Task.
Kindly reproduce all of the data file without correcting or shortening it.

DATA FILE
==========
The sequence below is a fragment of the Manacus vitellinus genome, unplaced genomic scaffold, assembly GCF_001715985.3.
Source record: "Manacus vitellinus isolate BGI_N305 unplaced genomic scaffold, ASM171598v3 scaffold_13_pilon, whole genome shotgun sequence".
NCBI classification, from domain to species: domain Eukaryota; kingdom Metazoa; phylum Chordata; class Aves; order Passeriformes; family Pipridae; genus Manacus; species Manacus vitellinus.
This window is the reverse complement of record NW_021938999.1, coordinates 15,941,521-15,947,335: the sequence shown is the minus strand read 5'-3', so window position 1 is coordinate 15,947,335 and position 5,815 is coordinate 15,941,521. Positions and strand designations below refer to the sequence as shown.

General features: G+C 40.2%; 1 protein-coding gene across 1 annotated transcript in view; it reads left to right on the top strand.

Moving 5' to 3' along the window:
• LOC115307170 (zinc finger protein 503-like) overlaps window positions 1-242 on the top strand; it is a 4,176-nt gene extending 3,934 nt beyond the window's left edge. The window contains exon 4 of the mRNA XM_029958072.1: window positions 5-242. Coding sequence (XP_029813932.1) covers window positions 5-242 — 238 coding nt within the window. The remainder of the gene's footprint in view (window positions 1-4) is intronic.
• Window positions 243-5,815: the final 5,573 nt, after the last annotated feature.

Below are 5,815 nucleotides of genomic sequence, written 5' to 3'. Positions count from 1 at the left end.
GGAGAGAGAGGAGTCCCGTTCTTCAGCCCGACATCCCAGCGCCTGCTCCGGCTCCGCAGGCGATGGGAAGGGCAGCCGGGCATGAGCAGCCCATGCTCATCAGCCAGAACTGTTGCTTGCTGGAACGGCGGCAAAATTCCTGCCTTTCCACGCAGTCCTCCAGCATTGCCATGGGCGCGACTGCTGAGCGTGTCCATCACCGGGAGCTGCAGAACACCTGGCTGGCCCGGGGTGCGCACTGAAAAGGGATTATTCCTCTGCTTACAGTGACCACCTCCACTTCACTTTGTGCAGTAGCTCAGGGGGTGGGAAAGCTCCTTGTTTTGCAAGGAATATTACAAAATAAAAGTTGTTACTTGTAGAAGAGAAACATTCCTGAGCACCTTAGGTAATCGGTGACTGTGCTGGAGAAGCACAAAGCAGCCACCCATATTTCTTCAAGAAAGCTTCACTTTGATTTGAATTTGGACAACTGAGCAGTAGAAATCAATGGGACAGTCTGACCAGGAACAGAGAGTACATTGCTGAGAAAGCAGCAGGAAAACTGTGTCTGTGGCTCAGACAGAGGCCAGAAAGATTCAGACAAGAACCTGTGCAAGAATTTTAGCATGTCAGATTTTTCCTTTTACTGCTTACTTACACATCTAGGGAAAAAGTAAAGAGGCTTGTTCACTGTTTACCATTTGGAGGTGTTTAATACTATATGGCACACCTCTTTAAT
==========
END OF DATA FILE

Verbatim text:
The sequence below is a fragment of the Manacus vitellinus genome, unplaced genomic scaffold, assembly GCF_001715985.3.
Source record: "Manacus vitellinus isolate BGI_N305 unplaced genomic scaffold, ASM171598v3 scaffold_13_pilon, whole genome shotgun sequence".
NCBI classification, from domain to species: domain Eukaryota; kingdom Metazoa; phylum Chordata; class Aves; order Passeriformes; family Pipridae; genus Manacus; species Manacus vitellinus.
This window is the reverse complement of record NW_021938999.1, coordinates 15,941,521-15,947,335: the sequence shown is the minus strand read 5'-3', so window position 1 is coordinate 15,947,335 and position 5,815 is coordinate 15,941,521. Positions and strand designations below refer to the sequence as shown.

General features: G+C 40.2%; 1 protein-coding gene across 1 annotated transcript in view; it reads left to right on the top strand.

Moving 5' to 3' along the window:
• LOC115307170 (zinc finger protein 503-like) overlaps window positions 1-242 on the top strand; it is a 4,176-nt gene extending 3,934 nt beyond the window's left edge. The window contains exon 4 of the mRNA XM_029958072.1: window positions 5-242. Coding sequence (XP_029813932.1) covers window positions 5-242 — 238 coding nt within the window. The remainder of the gene's footprint in view (window positions 1-4) is intronic.
• Window positions 243-5,815: the final 5,573 nt, after the last annotated feature.

Below are 5,815 nucleotides of genomic sequence, written 5' to 3'. Positions count from 1 at the left end.
GGAGAGAGAGGAGTCCCGTTCTTCAGCCCGACATCCCAGCGCCTGCTCCGGCTCCGCAGGCGATGGGAAGGGCAGCCGGGCATGAGCAGCCCATGCTCATCAGCCAGAACTGTTGCTTGCTGGAACGGCGGCAAAATTCCTGCCTTTCCACGCAGTCCTCCAGCATTGCCATGGGCGCGACTGCTGAGCGTGTCCATCACCGGGAGCTGCAGAACACCTGGCTGGCCCGGGGTGCGCACTGAAAAGGGATTATTCCTCTGCTTACAGTGACCACCTCCACTTCACTTTGTGCAGTAGCTCAGGGGGTGGGAAAGCTCCTTGTTTTGCAAGGAATATTACAAAATAAAAGTTGTTACTTGTAGAAGAGAAACATTCCTGAGCACCTTAGGTAATCGGTGACTGTGCTGGAGAAGCACAAAGCAGCCACCCATATTTCTTCAAGAAAGCTTCACTTTGATTTGAATTTGGACAACTGAGCAGTAGAAATCAATGGGACAGTCTGACCAGGAACAGAGAGTACATTGCTGAGAAAGCAGCAGGAAAACTGTGTCTGTGGCTCAGACAGAGGCCAGAAAGATTCAGACAAGAACCTGTGCAAGAATTTTAGCATGTCAGATTTTTCCTTTTACTGCTTACTTACACATCTAGGGAAAAAGTAAAGAGGCTTGTTCACTGTTTACCATTTGGAGGTGTTTAATACTATATGGCACACCTCTTTAAT